The Charger Blog

Can Predictive Modeling be Used to Project the Winner of the Super Bowl?

University of New Haven economist Armando Rodriguez has correctly predicted the last four Super Bowl winners. His pick for this year is in, and the numbers say the margin of victory will be razor thin.

January 31, 2019

By Renee Chmiel, Office of Marketing and Communications

Image of Armando Rodriguez, Ph.D.
Professor Armando Rodriguez, who has correctly picked the last four Super Bowl winners, also predicted that the Houston Astros would win the 2017 World Series.

Like hundreds of millions of sports fans around the world, Armando Rodriguez, professor and chair of the University of New Haven’s economics and business analytics department, will be watching the Super Bowl.

Unlike some fans, his prediction of the game’s outcome comes not from emotion, but from crunching the numbers. Using a model that factors in each team’s offense and defense, Rodriguez expects the Patriots to beat the Rams 33-32, and gives the Patriots a 56 percent chance to win. As a point of reference, FiveThirtyEight, the popular polling analysis website created by Nate Silver, predicts the Patriots have 53 percent chance of winning.

Rodriguez’s model is an adaptation of one developed by a statistics professor in the United Kingdom that was created to predict the outcomes of soccer games. Unlike many other prediction tools that involve inputting a great deal of data, Rodriguez says his is very simple.

"It measures offensive performance relative to the average and defensive capability relative to the average," said Rodriguez, a former U.S. Federal Trade Commission economist. "It’s a matter of combining those two – that’s it. After that, it’s just traditional statistics – how likely is that result relative to a different result."

"Once is a fluke, but we’ve got a pretty good record."Armando Rodriguez, Ph.D.

Relying solely on numbers, however, can’t take all of the emotion out of predicting the outcome of the game. Before last year’s Super Bowl, Rodriguez’s model, much to his chagrin, predicted that the Eagles would win, and friends and colleagues heckled him for predicting a Patriots loss. He was correct about the Eagles’ victory – even if he predicted that they would win by three instead of eight.

He says that although he’s correctly predicted each winner of the last four Super Bowls, he has not accurately predicted the score, which is, of course, much more difficult. But, he says, he’s been in the right ballpark, and he has confidence in the system overall.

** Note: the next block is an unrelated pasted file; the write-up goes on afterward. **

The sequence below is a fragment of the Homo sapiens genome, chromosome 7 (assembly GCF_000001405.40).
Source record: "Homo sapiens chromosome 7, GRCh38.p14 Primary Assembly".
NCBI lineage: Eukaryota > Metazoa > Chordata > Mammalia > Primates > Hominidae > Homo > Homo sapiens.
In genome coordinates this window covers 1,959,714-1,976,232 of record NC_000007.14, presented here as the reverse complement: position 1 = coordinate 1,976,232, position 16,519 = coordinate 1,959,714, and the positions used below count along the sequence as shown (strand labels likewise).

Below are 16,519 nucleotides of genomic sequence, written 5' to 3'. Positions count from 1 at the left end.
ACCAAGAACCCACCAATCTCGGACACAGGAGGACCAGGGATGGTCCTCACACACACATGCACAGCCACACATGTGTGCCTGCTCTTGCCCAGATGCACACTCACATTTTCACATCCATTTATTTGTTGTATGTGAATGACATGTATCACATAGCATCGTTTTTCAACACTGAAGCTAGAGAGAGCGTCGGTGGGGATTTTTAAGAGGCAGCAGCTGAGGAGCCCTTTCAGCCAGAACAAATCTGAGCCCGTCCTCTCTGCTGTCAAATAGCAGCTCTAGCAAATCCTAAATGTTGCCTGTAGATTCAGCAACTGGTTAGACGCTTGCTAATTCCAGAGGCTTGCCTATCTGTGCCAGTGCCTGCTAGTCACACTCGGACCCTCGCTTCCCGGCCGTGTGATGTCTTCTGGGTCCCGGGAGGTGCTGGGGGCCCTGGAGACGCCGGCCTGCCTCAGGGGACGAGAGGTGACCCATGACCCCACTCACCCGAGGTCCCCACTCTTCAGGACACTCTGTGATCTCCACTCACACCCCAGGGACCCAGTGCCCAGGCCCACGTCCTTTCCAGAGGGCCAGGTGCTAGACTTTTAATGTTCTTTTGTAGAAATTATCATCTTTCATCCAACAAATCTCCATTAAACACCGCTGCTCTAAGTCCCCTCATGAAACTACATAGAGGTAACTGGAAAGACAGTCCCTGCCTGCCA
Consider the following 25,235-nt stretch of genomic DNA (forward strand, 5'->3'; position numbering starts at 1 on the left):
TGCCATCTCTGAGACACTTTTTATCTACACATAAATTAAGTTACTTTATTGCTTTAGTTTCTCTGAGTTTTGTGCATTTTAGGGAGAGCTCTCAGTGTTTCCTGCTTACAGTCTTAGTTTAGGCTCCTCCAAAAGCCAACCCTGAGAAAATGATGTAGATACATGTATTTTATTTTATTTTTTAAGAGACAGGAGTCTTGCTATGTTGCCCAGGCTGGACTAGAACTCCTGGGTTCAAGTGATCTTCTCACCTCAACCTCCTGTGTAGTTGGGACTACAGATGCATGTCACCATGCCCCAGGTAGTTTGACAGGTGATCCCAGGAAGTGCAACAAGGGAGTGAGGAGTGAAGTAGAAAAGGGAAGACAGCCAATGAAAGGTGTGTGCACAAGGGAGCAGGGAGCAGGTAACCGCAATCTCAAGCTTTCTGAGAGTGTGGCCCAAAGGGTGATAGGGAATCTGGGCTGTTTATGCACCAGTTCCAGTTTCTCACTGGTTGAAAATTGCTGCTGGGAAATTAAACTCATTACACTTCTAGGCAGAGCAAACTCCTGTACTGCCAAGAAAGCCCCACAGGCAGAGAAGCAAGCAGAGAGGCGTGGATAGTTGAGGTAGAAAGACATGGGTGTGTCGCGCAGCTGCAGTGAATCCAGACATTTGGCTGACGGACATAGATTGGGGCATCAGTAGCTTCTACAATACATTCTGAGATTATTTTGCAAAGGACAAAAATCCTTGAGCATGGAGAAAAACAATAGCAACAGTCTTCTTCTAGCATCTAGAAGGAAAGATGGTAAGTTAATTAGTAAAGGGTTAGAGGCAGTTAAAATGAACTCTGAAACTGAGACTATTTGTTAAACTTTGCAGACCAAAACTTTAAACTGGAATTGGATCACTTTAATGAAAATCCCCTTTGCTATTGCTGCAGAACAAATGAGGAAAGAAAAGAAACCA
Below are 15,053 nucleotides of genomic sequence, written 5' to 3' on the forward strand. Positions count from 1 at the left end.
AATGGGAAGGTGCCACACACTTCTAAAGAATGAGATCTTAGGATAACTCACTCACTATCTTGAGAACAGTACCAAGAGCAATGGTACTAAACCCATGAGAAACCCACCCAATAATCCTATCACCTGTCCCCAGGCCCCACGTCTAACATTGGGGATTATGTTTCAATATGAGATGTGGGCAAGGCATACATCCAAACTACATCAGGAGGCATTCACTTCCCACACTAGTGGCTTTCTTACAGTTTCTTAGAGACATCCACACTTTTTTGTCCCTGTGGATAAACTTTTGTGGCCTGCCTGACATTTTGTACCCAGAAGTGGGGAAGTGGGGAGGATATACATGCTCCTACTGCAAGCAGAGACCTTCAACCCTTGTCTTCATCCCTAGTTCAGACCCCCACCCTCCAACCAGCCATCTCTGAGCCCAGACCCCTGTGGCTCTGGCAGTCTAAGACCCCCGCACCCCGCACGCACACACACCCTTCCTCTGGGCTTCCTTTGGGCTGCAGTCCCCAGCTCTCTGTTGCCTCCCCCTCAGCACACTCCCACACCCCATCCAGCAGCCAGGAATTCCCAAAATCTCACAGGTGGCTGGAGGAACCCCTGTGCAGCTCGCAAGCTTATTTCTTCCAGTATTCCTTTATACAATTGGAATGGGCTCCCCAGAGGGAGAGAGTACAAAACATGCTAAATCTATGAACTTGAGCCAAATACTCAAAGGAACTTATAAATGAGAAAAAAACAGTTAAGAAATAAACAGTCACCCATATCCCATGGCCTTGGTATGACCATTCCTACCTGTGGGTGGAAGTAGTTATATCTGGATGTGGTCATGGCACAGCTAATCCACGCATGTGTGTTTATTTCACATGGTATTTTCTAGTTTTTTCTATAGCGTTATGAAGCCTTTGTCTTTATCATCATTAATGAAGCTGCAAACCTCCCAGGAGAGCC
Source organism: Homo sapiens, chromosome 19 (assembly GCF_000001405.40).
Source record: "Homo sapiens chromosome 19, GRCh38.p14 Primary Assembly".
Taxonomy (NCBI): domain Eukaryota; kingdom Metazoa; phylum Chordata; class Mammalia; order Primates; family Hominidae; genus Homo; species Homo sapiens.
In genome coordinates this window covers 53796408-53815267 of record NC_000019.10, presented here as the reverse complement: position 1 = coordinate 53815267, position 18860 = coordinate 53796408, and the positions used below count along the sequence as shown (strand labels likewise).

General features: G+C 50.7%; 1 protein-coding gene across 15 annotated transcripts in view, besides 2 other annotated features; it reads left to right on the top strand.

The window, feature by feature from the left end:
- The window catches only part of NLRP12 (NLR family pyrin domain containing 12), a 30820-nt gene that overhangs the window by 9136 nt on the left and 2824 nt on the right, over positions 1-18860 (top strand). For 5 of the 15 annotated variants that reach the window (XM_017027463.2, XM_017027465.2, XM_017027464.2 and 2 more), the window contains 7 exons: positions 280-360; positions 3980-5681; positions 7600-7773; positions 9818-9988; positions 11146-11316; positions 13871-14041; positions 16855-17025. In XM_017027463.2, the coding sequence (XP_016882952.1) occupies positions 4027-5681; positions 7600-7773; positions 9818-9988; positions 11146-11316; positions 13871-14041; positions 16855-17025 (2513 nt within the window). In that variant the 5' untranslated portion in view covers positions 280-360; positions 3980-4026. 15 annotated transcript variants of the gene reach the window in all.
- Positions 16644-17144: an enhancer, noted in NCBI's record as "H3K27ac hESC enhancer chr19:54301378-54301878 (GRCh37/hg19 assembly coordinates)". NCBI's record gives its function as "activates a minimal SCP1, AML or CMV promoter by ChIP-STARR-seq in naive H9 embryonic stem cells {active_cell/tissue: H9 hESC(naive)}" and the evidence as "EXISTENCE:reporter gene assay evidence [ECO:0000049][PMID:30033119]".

"Once is a fluke, but we’ve got a pretty good record," Rodriguez said. "The idea is to create a little buzz at the University."

The system has indeed created a buzz – and not just in the lead up to the Super Bowl. Rodriguez and his students have used the system to accurately predict the winners of other contests, from the 2017 World Series (they correctly predicted the Houston Astros’ victory) to the Oscars.

Using the model, Rodriguez predicted that Moonlight would narrowly beat La La Land to win the award for best picture. When the presenters announced that La La Land had won, Rodriguez thought his system hadn’t worked. However, there had been a mistake, and Moonlight was declared the rightful winner minutes later.

"I’m inviting my students to look beyond their instincts, their heuristics."Armando Rodriguez, Ph.D.

After the Super Bowl is over, Rodriguez will be turning his attention to college basketball, using his model to predict the outcome of the NCAA tournament. Though he may not be winning any trophies or gold statues for correctly predicting these contests, he is having fun doing it, and it serves as a teaching tool in his classes.

The Super Bowl predictions have been an engaging and relevant way for the students in his introductory business analytics class to apply what they are learning.

"Everybody has an opinion," said Rodriguez. "I’m inviting my students to look beyond their instincts, their heuristics. The philosophical message is that the numbers are another important input into their decision making."